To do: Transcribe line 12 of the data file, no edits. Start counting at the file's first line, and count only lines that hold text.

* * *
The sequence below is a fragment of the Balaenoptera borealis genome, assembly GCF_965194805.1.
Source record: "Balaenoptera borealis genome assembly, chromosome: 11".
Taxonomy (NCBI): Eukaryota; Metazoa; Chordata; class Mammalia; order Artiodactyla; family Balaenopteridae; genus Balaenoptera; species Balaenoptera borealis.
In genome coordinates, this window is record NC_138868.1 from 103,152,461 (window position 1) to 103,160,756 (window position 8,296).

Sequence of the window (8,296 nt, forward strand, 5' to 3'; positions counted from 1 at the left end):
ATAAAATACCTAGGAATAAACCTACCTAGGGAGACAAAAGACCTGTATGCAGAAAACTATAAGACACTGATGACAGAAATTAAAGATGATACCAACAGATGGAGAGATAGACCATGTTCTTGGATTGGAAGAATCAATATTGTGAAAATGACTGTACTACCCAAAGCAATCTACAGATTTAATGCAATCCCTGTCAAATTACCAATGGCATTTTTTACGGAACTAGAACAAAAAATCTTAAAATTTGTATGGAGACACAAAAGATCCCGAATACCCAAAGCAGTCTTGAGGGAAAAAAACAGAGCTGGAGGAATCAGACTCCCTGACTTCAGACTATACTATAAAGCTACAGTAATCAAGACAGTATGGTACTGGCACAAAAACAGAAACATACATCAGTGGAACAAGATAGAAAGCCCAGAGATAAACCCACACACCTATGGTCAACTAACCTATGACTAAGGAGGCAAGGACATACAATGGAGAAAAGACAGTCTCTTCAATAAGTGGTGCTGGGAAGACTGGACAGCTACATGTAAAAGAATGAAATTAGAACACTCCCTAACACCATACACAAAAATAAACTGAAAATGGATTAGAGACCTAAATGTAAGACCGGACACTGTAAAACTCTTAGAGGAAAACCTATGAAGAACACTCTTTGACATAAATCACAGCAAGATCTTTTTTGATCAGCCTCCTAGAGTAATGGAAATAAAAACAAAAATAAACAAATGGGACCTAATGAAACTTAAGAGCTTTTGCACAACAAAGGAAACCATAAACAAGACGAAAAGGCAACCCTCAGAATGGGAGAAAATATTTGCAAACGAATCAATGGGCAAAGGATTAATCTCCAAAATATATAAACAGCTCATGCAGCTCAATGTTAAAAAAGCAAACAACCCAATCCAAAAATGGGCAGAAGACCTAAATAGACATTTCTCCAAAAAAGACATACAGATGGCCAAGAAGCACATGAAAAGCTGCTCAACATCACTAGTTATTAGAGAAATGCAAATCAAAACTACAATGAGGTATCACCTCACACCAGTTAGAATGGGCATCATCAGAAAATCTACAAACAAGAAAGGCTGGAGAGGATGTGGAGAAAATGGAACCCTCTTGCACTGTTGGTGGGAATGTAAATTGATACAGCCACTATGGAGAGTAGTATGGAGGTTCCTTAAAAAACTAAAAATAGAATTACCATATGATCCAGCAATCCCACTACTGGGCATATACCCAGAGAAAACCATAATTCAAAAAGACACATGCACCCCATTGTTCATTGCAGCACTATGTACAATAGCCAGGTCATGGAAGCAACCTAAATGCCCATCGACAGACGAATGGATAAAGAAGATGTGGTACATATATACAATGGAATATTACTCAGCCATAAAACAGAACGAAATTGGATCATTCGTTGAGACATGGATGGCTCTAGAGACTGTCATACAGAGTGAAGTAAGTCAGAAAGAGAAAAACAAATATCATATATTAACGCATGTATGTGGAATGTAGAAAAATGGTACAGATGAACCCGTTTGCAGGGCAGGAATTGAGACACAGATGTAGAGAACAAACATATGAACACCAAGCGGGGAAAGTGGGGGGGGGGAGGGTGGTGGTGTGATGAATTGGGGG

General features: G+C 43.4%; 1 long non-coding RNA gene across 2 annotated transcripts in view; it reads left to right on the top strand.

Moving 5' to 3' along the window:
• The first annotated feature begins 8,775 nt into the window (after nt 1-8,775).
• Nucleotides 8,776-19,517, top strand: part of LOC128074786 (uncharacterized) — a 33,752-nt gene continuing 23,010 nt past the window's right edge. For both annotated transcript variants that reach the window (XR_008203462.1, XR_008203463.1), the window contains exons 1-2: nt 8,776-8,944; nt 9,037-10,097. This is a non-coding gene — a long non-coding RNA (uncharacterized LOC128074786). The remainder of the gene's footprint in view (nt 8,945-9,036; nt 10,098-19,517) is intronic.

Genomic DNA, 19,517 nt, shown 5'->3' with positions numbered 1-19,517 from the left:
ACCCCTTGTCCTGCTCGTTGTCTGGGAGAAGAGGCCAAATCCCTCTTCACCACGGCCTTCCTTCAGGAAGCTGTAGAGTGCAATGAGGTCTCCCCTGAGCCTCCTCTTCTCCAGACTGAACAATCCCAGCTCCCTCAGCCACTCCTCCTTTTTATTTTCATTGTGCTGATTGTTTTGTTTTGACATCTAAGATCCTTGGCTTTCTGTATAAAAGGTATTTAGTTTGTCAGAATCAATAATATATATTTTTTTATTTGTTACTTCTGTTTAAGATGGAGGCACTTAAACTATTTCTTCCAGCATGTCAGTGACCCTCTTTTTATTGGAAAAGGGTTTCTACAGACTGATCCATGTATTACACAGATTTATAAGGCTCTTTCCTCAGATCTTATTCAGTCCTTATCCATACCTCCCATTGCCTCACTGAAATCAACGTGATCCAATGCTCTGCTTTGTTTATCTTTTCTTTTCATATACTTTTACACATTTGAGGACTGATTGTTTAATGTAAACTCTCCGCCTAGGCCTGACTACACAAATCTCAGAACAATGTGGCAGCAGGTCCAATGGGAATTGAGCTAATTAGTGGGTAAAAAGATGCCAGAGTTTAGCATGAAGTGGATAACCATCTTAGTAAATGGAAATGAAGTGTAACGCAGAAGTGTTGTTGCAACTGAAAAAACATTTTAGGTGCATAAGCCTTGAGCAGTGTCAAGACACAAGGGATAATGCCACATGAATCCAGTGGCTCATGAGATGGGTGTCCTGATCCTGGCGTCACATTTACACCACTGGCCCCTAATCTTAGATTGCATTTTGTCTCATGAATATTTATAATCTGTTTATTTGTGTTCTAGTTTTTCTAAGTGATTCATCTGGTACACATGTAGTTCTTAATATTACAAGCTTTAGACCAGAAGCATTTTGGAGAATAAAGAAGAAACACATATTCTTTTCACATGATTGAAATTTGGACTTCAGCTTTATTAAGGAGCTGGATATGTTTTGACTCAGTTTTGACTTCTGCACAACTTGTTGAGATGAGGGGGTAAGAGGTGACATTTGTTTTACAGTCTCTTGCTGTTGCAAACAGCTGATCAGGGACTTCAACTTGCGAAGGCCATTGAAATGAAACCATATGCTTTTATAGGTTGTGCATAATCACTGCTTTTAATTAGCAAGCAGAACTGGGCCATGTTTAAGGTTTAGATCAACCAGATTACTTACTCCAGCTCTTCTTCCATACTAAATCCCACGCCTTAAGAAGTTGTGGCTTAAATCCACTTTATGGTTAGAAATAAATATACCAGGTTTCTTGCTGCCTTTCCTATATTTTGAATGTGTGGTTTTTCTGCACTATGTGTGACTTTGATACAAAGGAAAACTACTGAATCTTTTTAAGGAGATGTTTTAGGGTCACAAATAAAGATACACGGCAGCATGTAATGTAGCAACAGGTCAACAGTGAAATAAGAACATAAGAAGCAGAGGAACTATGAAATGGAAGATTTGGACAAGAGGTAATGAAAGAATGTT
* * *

ACCCCTTGTCCTGCTCGTTGTCTGGGAGAAGAGGCCAAATCCCTCTTCACCACGGCCTTCCTTCAGGAAGCTGTAGAGTGCAATGAGGTCTCCCCTGAGCCTCCTCTTCTCCAGACTGAACAATCCCAGCTCCCTCAGCCACTCCTCCTTTTTATTTTCATTGTGCTGATTGTTTTGTTTTGACATCTAAGATCCTTGGCTTTCTGTATAAAAGGTATTTAGTTTGTCAGAATCAATAATATATATTTTTTTATTTGTTACTTCTGTTTAAGATGGAGGCACTTAAACTATTTCTTCCAGCATGTCAGTGACCCTCTTTTTATTGGAAAAGGGTTTCTACAGACTGATCCATGTATTACACAGATTTATAAGGCTCTTTCCTCAGATCTTATTCAGTCCTTATCCATACCTCCCATTGCCTCACTGAAATCAACGTGATCCAATGCTCTGCTTTGTTTATCTTTTCTTTTCATATACTTTTACACATTTGAGGACTGATTGTTTAATGTAAACTCTCCGCCTAGGCCTGACTACACAAATCTCAGAACAATGTGGCAGCAGGTCCAATGGGAATTGAGCTAATTAGTGGGTAAAAAGATGCCAGAGTTTAGCATGAAGTGGATAACCATCTTAGTAAATGGAAATGAAGTGTAACGCAGAAGTGTTGTTGCAACTGAAAAAACATTTTAGGTGCATAAGCCTTGAGCAGTGTCAAGACACAAGGGATAATGCCACATGAATCCAGTGGCTCATGAGATGGGTGTCCTGATCCTGGCGTCACATTTACACCACTGGCCCCTAATCTTAGATTGCATTTTGTCTCATGAATATTTATAATCTGTTTATTTGTGTTCTAGTTTTTCTAAGTGATTCATCTGGTACACATGTAGTTCTTAATATTACAAGCTTTAGACCAGAAGCATTTTGGAGAATAAAGAAGAAACACATATTCTTTTCACATGATTGAAATTTGGACTTCAGCTTTATTAAGGAGCTGGATATGTTTTGACTCAGTTTTGACTTCTGCACAACTTGTTGAGATGAGGGGGTAAGAGGTGACATTTGTTTTACAGTCTCTTGCTGTTGCAAACAGCTGATCAGGGACTTCAACTTGCGAAGGCCATTGAAATGAAACCATATGCTTTTATAGGTTGTGCATAATCACTGCTTTTAATTAGCAAGCAGAACTGGGCCATGTTTAAGGTTTAGATCAACCAGATTACTTACTCCAGCTCTTCTTCCATACTAAATCCCACGCCTTAAGAAGTTGTGGCTTAAATCCACTTTATGGTTAGAAATAAATATACCAGGTTTCTTGCTGCCTTTCCTATATTTTGAATGTGTGGTTTTTCTGCACTATGTGTGACTTTGATACAAAGGAAAACTACTGAATCTTTTTAAGGAGATGTTTTAGGGTCACAAATAAAGATACACGGCAGCATGTAATGTAGCAACAGGTCAACAGTGAAATAAGAACATAAGAAGCAGAGGAACTATGAAATGGAAGATTTGGACAAGAGGTAATGAAAGAATGTT